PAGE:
WASHINGTON -- Embattled White House national security adviser Michael Flynn resigned Monday night, the White House announced.
His departure came just after reports surfaced the Justice Department warned the Trump administration last month that Flynn misled administration officials regarding his communications with the Russian ambassador to the United States and was potentially vulnerable to blackmail by the Russians.
"I inadvertently briefed the vice president-elect and others with incomplete information regarding my phonically with the Russian ambassador. I have sincerely apologized to the president and the vice president, and they have accepted my apology," Flynn wrote in his resignation letter.
"I am tendering my resignation, honored to have served our nation and the American people in such a distinguished way. I know with the strong leadership of President Donald J. Trump and Vice President Mike Pence and the superb team they are assembling, this team will go down in history as one of the greatest presidencies in US history."
The move comes less than a month into the job, making him one of the shortest-serving senior presidential advisers in modern history.
Gen. Keith Kellogg will be the interim national security adviser, multiple sources said. He most recently served as National Security Council chief of staff.
A senior administration official said Kellogg, retired Gen. David Petraeus and former Vice Admiral Bob Harward are possible replacements for Flynn.
The sudden exit marks the most public display yet of disarray at the highest levels of the new administration, which has faced repeated questions over a slew of controversies and reports of infighting among senior aides during its first three weeks.
The shakeup leaves Trump without one of his closest and longest-serving advisers. Flynn had counseled Trump on foreign policy and national security matters since early in the 2016 presidential race.
Flynn was not able to definitively refute a Washington Post story late last week that his conversations with Russian Ambassador Sergey Kislyak included communication about the sanctions.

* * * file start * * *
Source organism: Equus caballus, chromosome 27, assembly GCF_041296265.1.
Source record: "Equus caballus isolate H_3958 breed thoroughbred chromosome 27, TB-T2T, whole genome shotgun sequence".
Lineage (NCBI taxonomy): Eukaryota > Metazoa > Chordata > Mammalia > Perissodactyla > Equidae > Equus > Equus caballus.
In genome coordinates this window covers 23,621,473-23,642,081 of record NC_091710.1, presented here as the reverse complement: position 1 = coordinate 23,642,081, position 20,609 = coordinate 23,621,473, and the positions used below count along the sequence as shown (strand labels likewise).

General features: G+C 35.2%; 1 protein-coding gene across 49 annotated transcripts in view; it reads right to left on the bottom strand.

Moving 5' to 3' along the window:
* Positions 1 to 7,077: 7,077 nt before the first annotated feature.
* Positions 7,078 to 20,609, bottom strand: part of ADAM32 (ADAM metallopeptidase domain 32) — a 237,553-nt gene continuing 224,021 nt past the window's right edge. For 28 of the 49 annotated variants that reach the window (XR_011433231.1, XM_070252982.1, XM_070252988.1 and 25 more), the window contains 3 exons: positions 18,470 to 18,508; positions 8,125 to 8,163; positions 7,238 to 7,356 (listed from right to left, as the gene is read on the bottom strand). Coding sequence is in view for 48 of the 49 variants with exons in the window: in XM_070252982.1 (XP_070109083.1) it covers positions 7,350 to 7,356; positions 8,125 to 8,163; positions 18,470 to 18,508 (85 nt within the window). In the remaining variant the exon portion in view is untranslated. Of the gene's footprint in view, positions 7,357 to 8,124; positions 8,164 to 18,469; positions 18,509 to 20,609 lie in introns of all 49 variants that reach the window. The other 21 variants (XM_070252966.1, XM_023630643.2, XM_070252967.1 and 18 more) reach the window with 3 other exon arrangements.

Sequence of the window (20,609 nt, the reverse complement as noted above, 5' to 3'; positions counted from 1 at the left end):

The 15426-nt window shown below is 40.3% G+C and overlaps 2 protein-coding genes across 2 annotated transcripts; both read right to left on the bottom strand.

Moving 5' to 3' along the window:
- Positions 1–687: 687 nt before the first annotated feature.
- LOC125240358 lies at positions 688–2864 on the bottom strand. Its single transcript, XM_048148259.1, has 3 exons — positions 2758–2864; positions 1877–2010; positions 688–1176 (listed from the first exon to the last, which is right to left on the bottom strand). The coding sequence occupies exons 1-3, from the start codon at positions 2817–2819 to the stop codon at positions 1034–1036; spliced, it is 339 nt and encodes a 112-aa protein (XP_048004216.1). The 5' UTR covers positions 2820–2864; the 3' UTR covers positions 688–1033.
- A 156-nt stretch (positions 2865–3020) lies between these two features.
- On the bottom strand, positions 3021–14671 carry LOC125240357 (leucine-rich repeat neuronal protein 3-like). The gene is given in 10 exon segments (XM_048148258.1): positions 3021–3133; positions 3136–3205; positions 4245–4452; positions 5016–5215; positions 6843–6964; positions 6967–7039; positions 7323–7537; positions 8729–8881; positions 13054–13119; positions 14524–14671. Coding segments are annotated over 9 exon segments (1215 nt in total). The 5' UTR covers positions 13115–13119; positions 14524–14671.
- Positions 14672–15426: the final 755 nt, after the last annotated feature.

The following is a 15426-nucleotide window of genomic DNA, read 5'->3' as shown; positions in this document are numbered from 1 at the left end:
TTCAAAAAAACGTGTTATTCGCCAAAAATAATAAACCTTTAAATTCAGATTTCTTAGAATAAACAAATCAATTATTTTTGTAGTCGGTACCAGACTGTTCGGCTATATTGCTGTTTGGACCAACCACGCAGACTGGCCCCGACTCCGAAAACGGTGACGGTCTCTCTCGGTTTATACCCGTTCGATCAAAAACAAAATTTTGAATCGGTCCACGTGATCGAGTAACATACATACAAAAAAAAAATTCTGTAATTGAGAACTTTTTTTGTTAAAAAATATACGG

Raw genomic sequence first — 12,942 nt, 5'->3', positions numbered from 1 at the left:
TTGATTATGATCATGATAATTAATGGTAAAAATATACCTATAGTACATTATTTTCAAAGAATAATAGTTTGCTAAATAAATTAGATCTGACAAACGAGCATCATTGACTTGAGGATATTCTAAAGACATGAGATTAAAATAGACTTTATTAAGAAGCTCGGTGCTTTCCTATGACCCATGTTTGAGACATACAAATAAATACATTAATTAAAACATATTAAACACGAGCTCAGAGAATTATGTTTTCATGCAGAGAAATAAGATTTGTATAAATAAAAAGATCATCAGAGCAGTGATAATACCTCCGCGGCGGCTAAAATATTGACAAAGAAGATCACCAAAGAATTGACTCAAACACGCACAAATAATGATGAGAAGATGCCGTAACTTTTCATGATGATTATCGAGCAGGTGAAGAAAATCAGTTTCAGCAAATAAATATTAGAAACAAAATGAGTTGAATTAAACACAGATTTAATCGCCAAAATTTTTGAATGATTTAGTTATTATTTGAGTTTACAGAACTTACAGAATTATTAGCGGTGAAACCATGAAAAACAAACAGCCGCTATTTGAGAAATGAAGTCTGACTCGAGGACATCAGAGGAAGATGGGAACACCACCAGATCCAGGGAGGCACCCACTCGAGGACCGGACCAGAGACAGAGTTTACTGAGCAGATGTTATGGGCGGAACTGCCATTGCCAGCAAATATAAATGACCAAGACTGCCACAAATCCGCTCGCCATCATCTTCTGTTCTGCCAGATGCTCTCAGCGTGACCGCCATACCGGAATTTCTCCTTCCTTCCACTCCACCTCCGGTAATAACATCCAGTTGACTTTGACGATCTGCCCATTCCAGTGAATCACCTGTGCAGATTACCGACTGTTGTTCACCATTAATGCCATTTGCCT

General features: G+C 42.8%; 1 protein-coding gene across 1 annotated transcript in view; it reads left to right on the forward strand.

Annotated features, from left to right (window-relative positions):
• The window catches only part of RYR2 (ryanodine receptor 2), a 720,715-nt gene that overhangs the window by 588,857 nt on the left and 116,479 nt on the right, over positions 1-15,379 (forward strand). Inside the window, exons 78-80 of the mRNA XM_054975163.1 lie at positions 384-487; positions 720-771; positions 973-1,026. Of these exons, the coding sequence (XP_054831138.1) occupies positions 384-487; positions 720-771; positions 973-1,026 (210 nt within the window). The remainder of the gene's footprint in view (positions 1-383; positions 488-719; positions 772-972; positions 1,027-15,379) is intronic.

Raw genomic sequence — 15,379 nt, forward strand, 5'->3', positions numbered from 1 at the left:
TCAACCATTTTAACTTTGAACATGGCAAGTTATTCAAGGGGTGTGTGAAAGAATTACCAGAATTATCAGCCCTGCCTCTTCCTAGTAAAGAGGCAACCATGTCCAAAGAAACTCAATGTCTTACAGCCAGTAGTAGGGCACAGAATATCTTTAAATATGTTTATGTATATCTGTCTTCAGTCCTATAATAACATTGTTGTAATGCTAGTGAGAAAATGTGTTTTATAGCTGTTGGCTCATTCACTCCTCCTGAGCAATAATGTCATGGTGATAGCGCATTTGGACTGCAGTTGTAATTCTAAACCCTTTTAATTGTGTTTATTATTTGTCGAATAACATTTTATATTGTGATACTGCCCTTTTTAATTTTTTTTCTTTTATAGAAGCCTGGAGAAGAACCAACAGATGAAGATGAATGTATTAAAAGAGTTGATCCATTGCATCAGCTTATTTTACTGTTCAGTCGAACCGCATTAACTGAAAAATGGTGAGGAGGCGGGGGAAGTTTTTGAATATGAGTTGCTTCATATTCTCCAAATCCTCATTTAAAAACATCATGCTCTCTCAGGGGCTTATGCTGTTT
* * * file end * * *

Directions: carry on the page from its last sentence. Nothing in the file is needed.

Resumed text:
It is illegal for unauthorized private citizens to negotiate with foreign governments on behalf of the U.S.
The controversy intensified after the report put Vice President Mike Pence and several senior White House advisers in an uncomfortable position, as they had denied in TV interviews weeks earlier that Flynn discussed sanctions with the ambassador.
Some administration officials said Flynn must have misled Pence and others.
"The knives are out," a White House official said Friday, noting that "there's a lot of unhappiness about this."
Many expressed concern at the idea that Flynn, a retired lieutenant general who headed the Defense Intelligence Agency, would discuss sanctions with a foreign official whose calls are regularly monitored by U.S. intelligence and law enforcement agencies.
A U.S. official confirmed Friday that Flynn and Kislyak did speak about sanctions, among other matters, during a December call.
But after the call was made public, Pence told CBS News on Jan. 15 that Flynn did not talk with Kislyak about the sanctions, which the Obama administration recently levied because of Russia's alleged interference in the 2016 elections.
"They did not discuss anything having to do with the United States' decision to expel diplomats or impose censure against Russia," Pence told CBS News.
On Friday, an aide close to the national security adviser said Flynn could not rule out that he spoke about sanctions on the call.
The White House official blamed much of the outcry against Flynn on a Washington culture always in search of a scalp, but people within Trump's orbit did little to defend Flynn during appearances on Sunday news shows.
Stephen Miller, White House policy director, was asked directly about Flynn's future on a number of Sunday talk shows. Miller responded by saying he was not the appropriate official to ask.
"I don't have any answers today," Miller said in response to questions about whether Flynn misled the vice president. "I don't have any information one way or another to add anything to the conversation."